Psycho-analytic Psychotherapy in South Africa - latest Issue
Volumes & issues
Volume 24, Issue 1, 2016
Author Katherine BainSource: Psycho-analytic Psychotherapy in South Africa 24, pp i –iii (2016)More Less
This first issue of Psycho-analytic Psychotherapy in South Africa for 2016 is a rich and varied start to the year. Two of the papers focus on issues that are highly relevant to the South African context, including inter-cultural psychotherapy and domestic violence, while the other two make important contributions to theory and clinical practice exploring reflective function in obsessive-compulsive disorder and the classic psychoanalytic topic of dream interpretation.
Author Duncan CartwrightSource: Psycho-analytic Psychotherapy in South Africa 24, pp 1 –37 (2016)More Less
Psychoanalytic approaches to obsessive-compulsive disorder (OCD) are often considered irrelevant, contraindicated, or primarily supportive, and no psychodynamic treatments aimed specifically at OCD currently exist. Psychoanalysis still has much to contribute to the area, notwithstanding the evidence supporting a biological basis to the condition. One of the potential areas of contribution concerns the role of reflective functioning. This article traces central theoretical conceptualisations of the reflective function in OCD and discusses areas which may benefit from further investigation. In so doing, the value of continued psychoanalytic engagement with the conceptualisation and treatment of OCD is illustrated.
Trauma and reparation : adult daughters' meaning-making of their relationships with their domestically violent fathersSource: Psycho-analytic Psychotherapy in South Africa 24, pp 38 –75 (2016)More Less
The quality of object relating of children who grew up with violent fathers remains complex and overlooked in the broad literature on domestic violence, and has potential implications for the undertaking of psychotherapeutic work with such clients as adults. This exploration into young adult daughters' narratives on their relationships with their violent fathers permits a useful glimpse into the dynamics involved. Psychoanalytic research interviews were conducted with a sample of seven young female university students. These revealed that participants' relationships with their abusive fathers were characterised by emotional distance in fathers and by periods of emotional distress in daughters. However, participants also wished for connection with their fathers. Some reparative processes were evident and involved shifts from more paranoid-schizoid defensive functioning to more depressive position relating in relation to fathers, made possible through acknowledgement of trauma and of memories of benevolence. In many cases, however, participants' romantic adult relationships were significantly influenced by a fear of intimacy and by patterns of anxiety and avoidance linked to the father-daughter relationship in childhood.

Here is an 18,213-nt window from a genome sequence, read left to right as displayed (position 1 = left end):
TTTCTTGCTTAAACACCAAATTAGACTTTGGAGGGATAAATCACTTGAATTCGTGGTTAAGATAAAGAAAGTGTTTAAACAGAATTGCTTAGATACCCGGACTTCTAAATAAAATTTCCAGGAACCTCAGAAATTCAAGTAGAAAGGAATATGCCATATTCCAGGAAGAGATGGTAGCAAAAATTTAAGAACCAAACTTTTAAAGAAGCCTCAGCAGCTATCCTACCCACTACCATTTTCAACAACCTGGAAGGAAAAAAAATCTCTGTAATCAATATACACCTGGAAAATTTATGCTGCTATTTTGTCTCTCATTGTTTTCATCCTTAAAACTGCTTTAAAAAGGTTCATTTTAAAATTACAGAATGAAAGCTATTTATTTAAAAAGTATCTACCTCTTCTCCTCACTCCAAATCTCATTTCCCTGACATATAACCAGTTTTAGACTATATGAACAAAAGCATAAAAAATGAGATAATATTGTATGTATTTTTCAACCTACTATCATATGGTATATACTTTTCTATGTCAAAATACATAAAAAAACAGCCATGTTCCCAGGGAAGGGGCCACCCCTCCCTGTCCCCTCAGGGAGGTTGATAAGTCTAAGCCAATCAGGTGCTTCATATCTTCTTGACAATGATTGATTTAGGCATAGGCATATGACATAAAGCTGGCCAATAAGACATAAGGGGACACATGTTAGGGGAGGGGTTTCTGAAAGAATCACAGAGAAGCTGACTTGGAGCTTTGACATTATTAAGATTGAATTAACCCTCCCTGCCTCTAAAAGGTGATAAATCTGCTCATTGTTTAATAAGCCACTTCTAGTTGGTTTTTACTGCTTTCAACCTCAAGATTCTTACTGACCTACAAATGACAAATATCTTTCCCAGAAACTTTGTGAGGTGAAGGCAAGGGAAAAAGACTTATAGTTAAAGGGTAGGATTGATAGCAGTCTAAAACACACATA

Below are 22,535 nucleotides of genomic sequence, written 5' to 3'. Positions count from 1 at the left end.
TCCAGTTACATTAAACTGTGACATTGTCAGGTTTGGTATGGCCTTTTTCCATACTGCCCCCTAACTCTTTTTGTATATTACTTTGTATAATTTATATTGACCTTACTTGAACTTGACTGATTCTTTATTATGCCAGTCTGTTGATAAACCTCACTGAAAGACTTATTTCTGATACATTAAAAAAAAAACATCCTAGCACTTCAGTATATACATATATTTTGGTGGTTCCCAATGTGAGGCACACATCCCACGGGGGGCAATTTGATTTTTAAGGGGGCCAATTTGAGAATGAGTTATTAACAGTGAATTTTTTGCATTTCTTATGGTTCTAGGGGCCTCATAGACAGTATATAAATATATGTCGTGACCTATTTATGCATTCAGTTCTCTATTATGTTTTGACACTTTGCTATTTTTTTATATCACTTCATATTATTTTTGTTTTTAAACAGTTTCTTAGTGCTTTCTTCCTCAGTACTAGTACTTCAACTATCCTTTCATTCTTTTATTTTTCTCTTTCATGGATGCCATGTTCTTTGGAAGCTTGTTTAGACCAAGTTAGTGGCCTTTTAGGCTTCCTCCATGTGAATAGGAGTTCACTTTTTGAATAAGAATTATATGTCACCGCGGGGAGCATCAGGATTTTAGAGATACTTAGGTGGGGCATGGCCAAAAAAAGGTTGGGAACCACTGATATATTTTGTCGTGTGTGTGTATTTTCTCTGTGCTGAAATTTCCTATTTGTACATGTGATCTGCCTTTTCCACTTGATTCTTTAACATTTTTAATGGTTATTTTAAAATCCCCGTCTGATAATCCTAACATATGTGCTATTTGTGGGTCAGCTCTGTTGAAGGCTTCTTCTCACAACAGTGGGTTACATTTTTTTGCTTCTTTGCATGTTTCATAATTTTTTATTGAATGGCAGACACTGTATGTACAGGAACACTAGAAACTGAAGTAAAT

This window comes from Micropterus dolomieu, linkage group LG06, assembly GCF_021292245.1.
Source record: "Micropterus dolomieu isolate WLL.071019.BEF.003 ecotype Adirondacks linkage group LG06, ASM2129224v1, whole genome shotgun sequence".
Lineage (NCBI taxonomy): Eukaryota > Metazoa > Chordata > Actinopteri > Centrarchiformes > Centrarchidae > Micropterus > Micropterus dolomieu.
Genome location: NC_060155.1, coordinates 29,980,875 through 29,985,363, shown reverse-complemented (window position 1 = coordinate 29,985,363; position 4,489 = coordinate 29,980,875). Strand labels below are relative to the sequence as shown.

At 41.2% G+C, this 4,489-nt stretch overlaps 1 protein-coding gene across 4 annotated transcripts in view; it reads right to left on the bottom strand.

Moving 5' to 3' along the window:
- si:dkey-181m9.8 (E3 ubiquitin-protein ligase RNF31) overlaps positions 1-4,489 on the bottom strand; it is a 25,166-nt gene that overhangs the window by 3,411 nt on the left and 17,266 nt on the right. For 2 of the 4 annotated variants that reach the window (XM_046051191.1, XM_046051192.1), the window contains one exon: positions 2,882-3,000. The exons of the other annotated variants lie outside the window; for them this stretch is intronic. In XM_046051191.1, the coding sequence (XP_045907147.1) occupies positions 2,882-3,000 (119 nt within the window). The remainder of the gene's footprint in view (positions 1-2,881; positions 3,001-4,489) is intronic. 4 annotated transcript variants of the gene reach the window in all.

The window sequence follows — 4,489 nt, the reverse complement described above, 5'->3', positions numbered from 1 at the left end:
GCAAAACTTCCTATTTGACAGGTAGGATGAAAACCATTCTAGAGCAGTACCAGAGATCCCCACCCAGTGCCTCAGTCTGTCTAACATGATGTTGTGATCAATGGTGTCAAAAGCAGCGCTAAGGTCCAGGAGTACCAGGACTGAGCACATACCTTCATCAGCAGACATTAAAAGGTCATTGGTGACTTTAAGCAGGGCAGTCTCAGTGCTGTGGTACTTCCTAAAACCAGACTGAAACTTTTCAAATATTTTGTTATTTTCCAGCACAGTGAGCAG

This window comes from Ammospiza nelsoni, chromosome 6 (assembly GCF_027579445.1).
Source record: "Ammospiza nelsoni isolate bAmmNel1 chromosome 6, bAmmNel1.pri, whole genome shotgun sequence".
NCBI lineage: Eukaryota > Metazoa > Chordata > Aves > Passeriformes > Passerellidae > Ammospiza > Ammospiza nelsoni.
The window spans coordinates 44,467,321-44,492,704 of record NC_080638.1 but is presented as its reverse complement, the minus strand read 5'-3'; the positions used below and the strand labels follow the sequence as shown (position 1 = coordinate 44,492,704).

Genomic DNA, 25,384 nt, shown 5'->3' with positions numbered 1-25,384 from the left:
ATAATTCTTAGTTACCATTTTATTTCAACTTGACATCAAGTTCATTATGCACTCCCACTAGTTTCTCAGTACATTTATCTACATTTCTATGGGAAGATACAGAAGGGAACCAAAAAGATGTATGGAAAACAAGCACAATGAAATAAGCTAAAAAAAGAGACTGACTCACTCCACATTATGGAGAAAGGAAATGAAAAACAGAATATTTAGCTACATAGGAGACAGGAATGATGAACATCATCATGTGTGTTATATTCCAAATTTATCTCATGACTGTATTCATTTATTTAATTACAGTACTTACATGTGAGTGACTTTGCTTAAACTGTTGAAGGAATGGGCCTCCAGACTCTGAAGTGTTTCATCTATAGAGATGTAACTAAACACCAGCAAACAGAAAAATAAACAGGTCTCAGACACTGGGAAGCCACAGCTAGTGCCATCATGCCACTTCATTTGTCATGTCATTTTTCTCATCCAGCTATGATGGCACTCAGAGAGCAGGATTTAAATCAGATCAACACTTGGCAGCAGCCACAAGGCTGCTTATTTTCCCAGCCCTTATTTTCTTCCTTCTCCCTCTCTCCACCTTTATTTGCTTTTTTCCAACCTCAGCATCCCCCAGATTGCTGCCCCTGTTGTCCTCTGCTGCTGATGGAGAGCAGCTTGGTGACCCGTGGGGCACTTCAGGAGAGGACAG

Author Joan SchonSource: Psycho-analytic Psychotherapy in South Africa 24, pp 76 –108 (2016)More Less
While Freud (1900) made the greatest contribution to our understanding of dreams, his followers diverged in their thinking and developed differing theories. The evolution of psychoanalysis saw the focus on dreams in the early 1900s give way to other areas of investigation. Consequently, relatively little was published on dream analysis in the following century. While the few recent contributions to the field are acknowledged, this paper examines the original contributions to theories of dream interpretation made by Freud, Jung, and Klein and her followers. The paper presents a sequential four-stage structure of dream analysis, devised to contrast the contributions of these different psychoanalytic perspectives at each stage. This is illustrated through reference to Freud's case-study, 'A fragment of an analysis of a case of hysteria' (1905).
Reaching across the divide : considering the challenges for intercultural therapeutic dyads embedded in previously oppressive social contextsAuthor Yael Adira KadishSource: Psycho-analytic Psychotherapy in South Africa 24, pp 109 –138 (2016)More Less
Working inter-culturally as a psychoanalytically informed psychotherapist in contemporary South Africa can be a challenging endeavor. The country still carries within it the livid psychological wounds of its Apartheid and colonial past. This pernicious legacy is often powerfully felt in inter-cultural therapeutic dyads. Therapist and patient come together with productive psychotherapeutic work as the aim; however the spectre of the country's history often presents as 'haunting' third - a socio-cultural 'ghost in the nursery' (Fraiberg, Adelsohn & Shapiro, 1975), or an anti-analytic third subtly contaminating the transference-countertransference (Straker, 2006). Through its engagement with the case presented, this paper hopes to assist clinicians doing inter-cultural work in the S.A. context. This material comes from my work with a female Zulu patient who had suffered both developmental and later traumas of her own and, in addition, inter-generational traumatic transmission from parental generations. The defensive manifestations of these traumas and our socio-cultural embeddedness suffused the transference-countertransference. As a new therapist I did not fully apprehend the machinations of the insidious pre-given third of our transference-countertransference, further exacerbating the situation leading to therapeutic impasse. During this time the patient sent me a letter, communicating that which had been unspeakable in the room. This powerful letter acted as an enabling symbolic third, allowing for renewed, more authentic therapeutic engagement.